Chris Hupfeldt, a longtime national volunteer with USA Lacrosse and an icon in the Philadelphia lacrosse community, died on Saturday.
Hupfeldt was an assistant general manager for the 1998 U.S. Men’s National Team and then served as the general manager for the 2002 and 2006 teams, helping guide teams that won two gold medals and one silver. Hupfeldt served as chair of the U.S. Men’s National Team Committee and also volunteered on the Men’s Game Committee for USA Lacrosse.
A native of Baltimore, Hupfeldt played college lacrosse at Washington College, but settled into the Philadelphia area after graduation. He continued playing at the club level and eventually became the general manager for the Eagle’s Eye and MAB Philadelphia team club teams. He was an executive with the United States Club Lacrosse Association, serving as president from 1992 to 1998, and was extremely active with the Ashbee youth lacrosse program. He and his wife, Carole, ran the Competitive Edge retail store for years.
“Quite simply, Chris Hupfeldt was the MVP (Most Valuable Person) in Philadelphia lacrosse for almost four decades, touching almost every aspect of lacrosse in the region,” Bob Mongeluzzi, a former Penn player and longtime coach and volunteer in the Philadelphia area, told PhillyLacrosse.com. “He had the go-to lacrosse store when that was the commercial and cultural center of the Philadelphia lacrosse universe. He was the organizing and driving force behind the Eagle’s Eye Lacrosse Club and assembled perhaps the greatest lacrosse teams in Pennsylvania history. He was one of the organizing forces of the summer lacrosse league of Philadelphia and of Philadelphia’s participation in the Vail Shootout.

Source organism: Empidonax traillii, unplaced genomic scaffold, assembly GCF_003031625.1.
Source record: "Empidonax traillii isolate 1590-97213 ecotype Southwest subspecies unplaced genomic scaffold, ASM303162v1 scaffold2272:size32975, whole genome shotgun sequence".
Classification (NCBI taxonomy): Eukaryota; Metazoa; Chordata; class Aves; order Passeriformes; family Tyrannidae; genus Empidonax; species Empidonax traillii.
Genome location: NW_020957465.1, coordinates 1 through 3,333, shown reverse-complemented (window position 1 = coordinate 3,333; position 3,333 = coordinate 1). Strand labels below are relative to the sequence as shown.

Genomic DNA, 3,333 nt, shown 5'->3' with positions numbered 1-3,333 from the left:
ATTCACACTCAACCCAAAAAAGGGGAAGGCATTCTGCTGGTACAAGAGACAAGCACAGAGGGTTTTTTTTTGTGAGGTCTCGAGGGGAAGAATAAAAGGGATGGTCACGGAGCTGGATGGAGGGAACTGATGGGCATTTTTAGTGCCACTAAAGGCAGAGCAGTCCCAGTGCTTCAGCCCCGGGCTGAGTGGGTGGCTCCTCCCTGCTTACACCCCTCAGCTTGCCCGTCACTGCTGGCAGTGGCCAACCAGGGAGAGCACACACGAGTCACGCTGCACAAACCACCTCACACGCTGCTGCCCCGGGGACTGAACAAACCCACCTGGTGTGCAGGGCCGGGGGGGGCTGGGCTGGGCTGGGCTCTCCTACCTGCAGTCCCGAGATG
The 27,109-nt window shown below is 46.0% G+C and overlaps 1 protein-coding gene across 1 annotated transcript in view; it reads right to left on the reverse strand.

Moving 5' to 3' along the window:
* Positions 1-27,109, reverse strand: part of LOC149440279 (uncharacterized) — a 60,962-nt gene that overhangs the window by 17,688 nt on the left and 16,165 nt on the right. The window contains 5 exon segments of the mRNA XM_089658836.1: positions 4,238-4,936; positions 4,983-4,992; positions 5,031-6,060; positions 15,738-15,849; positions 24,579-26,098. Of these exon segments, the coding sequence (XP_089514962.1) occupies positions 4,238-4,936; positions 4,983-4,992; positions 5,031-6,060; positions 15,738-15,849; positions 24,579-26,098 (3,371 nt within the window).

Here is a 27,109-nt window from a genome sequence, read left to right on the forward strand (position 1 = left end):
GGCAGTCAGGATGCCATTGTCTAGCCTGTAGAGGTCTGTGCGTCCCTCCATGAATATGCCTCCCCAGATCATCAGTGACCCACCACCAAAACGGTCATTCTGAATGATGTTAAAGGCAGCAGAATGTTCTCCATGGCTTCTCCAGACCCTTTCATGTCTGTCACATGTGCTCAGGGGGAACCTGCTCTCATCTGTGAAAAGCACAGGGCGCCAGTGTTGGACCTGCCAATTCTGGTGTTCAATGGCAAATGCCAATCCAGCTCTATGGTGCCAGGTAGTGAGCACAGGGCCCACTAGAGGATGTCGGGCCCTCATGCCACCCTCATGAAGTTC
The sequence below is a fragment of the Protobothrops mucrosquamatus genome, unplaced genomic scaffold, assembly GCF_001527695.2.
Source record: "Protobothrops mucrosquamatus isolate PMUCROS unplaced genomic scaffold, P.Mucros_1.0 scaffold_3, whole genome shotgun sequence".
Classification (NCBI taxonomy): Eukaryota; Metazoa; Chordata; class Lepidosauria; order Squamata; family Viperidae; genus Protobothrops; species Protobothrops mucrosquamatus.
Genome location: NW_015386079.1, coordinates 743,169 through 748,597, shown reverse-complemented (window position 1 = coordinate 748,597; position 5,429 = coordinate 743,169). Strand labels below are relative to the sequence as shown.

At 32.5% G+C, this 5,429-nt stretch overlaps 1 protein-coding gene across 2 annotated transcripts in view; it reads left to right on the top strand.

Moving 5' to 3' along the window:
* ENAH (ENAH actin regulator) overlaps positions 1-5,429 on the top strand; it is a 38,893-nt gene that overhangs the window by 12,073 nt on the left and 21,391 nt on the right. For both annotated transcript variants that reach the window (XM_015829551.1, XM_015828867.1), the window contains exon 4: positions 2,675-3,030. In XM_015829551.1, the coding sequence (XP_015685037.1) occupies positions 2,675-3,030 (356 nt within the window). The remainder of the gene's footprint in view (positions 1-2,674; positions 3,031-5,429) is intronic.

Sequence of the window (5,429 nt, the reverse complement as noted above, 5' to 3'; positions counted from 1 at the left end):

“He was the heart and soul of Ashbee Lacrosse, the Lower Merion youth program. He was an impactful force behind the Philadelphia Lacrosse Association. He was team manager for multiple USA World Champions. He was everything and everywhere in Philly lacrosse, all at once. He’s been a giant of lacrosse whose contributions have impacted hundreds of players and their families. He didn’t do it alone. His loving wife, Carole, and his boys Chris and Reilly, were with him at every stop on his journey and are as much of the fabric of the game as he was. His lasting legacy is that of a man who loved lacrosse deeply and passionately and whose love and passion helped grow the game he loved in Philadelphia. We’ve lost a giant and a legend of Philadelphia lacrosse.”
“His selfless dedication to the Philly lacrosse community, the United States Club Lacrosse Association and to the U.S. Men’s National Team program since the early 80’s was extraordinary,” said Skip Lichtfuss, director of the national teams and high performance for USA Lacrosse. “It was never about him, but rather those he represented and supported. I considered him a trusted colleague and collaborator. Although raised in Baltimore, his heart, pride and spirit resided firmly in the Philadelphia lacrosse community. I’ll miss our chats.”
Hupfeldt, whose sons Chris and Reilly both played collegiately at Penn, was inducted into the USA Lacrosse Eastern Pennsylvania Chapter Hall of Fame in 2015.